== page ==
SPRINGFIELD, Ill. (WCIA) – State lawmakers are raising concerns about artificial intelligence, or AI. It’s a machine’s ability to perform human-like tasks.

“It is evolving so rapidly,” State Rep. Jennifer Gong-Gershowitz (D-Glenview) said. “I think we saw and we learned a very hard lesson with our slow reaction to regulate social media, that the technology itself evolved faster than our ability to keep up with regulations that would ensure that it was deployed safely.” 

In a hearing on Thursday, lawmakers heard from experts and people from other fields who have concerns about the technology, including questions of ownership and consent with the technology using someone’s voice or image.

“The idea that a machine or a corporation could use your voice and your image, something that’s so deeply personal for us, you can’t separate your image and your voice from who you are as a human being,” Gong-Gershowitz said.

Lawmakers have taken steps towards addressing issues with AI technology. This past year, they passed a law cracking down on deep fakes, or digitally altered images that can make it look like someone is doing or saying something they aren’t. 

In particular, the legislation focused on digital forgeries of sexual images. The law allows people to take legal action against someone who knowingly creates or distributes a deep fake without the person’s consent, including against someone who does so to cause harm to the other person.

“I think focusing on sexual deep fakes made sense. I think that’s a good place to start,” Gong-Gershowitz, one of the law’s House sponsors, said. “But I think we need to do more to ensure that people can control the right to their image, that your voice can’t be appropriated. And I think we also need to look at how we protect content creators, people whose life’s work is reflected in the things that they create.”

It’s not just Illinois lawmakers raising a red flag. This week, President Joe Biden signed an executive order aimed at creating a balance between regulating AI while allowing it to grow.

“This executive order is very comprehensive,” Yanhui Guo, an associate professor in the computer science department at UIS, said. “It includes almost every AI in the AI regulation and AI research areas. As a researcher in the area, I suggest we can put more resources to do some research on AI models … and the protection, we [need] to try to protect our data and the individual privacy not to be misused.”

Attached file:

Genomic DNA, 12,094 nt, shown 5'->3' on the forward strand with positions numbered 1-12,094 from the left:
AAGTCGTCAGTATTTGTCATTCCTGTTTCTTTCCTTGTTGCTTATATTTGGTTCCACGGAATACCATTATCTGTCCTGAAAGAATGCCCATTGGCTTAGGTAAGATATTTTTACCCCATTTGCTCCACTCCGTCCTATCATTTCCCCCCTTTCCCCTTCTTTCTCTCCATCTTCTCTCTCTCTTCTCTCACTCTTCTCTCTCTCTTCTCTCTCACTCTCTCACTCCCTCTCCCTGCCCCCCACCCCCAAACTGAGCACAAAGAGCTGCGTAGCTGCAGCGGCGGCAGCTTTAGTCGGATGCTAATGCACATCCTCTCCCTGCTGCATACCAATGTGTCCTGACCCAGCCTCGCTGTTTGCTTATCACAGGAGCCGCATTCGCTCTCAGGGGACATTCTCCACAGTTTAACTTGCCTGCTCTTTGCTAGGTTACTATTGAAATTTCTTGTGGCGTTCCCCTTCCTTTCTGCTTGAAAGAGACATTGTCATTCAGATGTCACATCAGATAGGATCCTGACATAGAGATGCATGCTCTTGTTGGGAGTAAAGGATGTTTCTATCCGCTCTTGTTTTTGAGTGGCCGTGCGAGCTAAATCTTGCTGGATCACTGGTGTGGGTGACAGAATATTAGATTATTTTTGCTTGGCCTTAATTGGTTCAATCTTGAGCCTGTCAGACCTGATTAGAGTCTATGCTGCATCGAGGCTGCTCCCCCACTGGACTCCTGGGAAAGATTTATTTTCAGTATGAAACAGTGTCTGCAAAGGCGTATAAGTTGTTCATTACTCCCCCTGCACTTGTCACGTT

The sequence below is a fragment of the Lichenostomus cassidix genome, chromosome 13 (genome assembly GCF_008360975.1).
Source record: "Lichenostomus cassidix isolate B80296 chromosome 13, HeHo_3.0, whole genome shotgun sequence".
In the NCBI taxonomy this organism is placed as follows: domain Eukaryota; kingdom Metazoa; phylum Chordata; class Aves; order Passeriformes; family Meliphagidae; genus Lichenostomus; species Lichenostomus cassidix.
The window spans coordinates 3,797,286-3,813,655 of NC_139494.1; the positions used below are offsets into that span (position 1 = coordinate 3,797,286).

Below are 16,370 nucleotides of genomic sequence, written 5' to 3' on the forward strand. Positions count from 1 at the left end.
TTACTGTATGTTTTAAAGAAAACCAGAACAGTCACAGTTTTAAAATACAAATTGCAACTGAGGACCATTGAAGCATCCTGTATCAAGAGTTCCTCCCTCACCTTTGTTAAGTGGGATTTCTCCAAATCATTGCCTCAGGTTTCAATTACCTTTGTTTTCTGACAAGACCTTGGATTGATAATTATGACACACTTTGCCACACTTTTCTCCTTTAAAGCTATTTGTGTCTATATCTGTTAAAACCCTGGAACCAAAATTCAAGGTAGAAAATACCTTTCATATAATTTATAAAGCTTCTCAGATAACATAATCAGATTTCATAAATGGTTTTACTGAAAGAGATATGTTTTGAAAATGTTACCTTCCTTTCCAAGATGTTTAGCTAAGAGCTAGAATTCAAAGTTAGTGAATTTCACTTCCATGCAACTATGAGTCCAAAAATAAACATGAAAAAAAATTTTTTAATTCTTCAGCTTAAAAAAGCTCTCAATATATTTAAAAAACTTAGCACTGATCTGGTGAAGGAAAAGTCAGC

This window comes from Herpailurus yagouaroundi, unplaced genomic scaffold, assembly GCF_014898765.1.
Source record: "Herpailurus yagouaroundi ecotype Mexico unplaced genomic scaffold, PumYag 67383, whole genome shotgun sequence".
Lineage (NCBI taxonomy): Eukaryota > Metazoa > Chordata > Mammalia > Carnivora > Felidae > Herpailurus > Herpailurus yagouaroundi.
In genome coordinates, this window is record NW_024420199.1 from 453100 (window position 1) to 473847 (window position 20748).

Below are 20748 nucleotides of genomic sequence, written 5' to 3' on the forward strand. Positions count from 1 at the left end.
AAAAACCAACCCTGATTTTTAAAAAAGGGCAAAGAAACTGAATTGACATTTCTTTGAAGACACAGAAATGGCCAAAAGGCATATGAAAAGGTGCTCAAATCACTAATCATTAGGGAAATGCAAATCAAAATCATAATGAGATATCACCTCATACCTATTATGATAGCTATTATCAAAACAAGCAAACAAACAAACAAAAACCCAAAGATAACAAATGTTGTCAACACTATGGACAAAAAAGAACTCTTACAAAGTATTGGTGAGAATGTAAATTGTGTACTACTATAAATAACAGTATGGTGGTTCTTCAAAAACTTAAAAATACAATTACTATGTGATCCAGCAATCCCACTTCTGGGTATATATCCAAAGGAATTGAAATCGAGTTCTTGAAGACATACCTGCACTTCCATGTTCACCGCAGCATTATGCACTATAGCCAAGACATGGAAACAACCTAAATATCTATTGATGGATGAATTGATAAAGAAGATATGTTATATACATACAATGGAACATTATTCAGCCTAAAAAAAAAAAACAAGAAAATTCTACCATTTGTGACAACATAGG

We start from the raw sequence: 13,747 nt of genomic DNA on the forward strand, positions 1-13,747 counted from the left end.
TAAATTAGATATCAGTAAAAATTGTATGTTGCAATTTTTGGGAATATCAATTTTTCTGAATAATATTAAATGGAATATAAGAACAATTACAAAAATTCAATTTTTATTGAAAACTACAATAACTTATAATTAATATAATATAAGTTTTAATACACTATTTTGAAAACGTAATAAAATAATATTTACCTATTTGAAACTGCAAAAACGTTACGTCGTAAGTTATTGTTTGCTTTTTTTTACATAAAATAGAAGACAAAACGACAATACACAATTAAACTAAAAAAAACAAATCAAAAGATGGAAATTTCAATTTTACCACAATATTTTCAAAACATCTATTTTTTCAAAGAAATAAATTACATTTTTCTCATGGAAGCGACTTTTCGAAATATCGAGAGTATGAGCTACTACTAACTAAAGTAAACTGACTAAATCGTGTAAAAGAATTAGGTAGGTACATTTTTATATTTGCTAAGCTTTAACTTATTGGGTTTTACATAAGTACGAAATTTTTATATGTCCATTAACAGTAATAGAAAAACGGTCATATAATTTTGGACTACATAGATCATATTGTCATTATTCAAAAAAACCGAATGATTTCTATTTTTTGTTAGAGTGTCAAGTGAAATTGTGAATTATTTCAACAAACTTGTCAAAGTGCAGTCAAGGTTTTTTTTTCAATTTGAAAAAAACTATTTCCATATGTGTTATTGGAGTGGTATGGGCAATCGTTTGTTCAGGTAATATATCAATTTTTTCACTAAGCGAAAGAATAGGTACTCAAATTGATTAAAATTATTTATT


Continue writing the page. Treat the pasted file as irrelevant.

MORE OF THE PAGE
State Rep. Abdelnasser Rashid (D-Bridgeview) was at the White House when the president signed the executive order.

“This is a national and frankly, international problem. This isn’t something that states can solve alone,” Rashid said. “That’s not to say that states don’t have a role to play. We have a very important role to play and here in Illinois, we’re going to make sure that we do that well.”

Guo said one of the ways the balance between regulation and allowing for the growth of AI can be achieved is through allowing AI to regulate itself.

“For example, we can use ChatGPT to generate some articles and some research, [a] research paper, some law issues,” Guo said. “At the same time, we can choose another AI generated account as a model to check if this article, this video, [or] image are generated by some other AIGCmodel.”

A new Illinois state law will also create a taskforce to look into the impact of AI. The task force will look at AI’s role in a wide range of areas from schools, to the workforce and to cyber security. The group will also recommend legislation or regulations related to the technology to protect people’s information.